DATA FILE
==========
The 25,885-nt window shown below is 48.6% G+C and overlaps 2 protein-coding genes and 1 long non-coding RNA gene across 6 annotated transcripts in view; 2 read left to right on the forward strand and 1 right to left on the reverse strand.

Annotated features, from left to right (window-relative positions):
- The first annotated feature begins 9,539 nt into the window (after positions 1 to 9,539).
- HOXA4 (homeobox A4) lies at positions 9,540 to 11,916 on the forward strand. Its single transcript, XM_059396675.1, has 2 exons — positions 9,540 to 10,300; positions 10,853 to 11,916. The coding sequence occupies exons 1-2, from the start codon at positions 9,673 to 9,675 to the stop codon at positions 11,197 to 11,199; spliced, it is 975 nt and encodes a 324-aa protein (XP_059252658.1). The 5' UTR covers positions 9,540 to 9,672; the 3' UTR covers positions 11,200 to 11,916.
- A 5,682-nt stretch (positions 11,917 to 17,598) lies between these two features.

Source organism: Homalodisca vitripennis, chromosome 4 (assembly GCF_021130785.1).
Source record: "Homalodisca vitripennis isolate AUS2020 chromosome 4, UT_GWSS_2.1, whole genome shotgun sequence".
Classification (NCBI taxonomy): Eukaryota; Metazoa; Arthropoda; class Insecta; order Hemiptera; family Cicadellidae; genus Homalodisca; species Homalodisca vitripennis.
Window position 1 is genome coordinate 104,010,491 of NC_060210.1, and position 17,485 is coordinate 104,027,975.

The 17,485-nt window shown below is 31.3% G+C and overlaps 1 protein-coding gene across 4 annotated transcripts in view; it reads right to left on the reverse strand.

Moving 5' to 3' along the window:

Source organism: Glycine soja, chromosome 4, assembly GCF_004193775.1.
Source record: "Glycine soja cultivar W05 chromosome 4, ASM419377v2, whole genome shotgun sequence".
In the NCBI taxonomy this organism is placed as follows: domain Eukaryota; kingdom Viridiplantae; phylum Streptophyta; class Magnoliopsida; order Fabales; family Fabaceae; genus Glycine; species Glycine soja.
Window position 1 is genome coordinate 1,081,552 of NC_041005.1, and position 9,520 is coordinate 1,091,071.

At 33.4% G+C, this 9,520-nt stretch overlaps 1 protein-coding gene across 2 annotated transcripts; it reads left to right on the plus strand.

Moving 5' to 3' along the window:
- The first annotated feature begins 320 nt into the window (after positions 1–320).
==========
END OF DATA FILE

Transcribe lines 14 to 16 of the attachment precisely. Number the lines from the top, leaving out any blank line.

In the NCBI taxonomy this organism is placed as follows: domain Eukaryota; kingdom Viridiplantae; phylum Streptophyta; class Magnoliopsida; order Fabales; family Fabaceae; genus Glycine; species Glycine soja.
Window position 1 is genome coordinate 1,081,552 of NC_041005.1, and position 9,520 is coordinate 1,091,071.

At 33.4% G+C, this 9,520-nt stretch overlaps 1 protein-coding gene across 2 annotated transcripts; it reads left to right on the plus strand.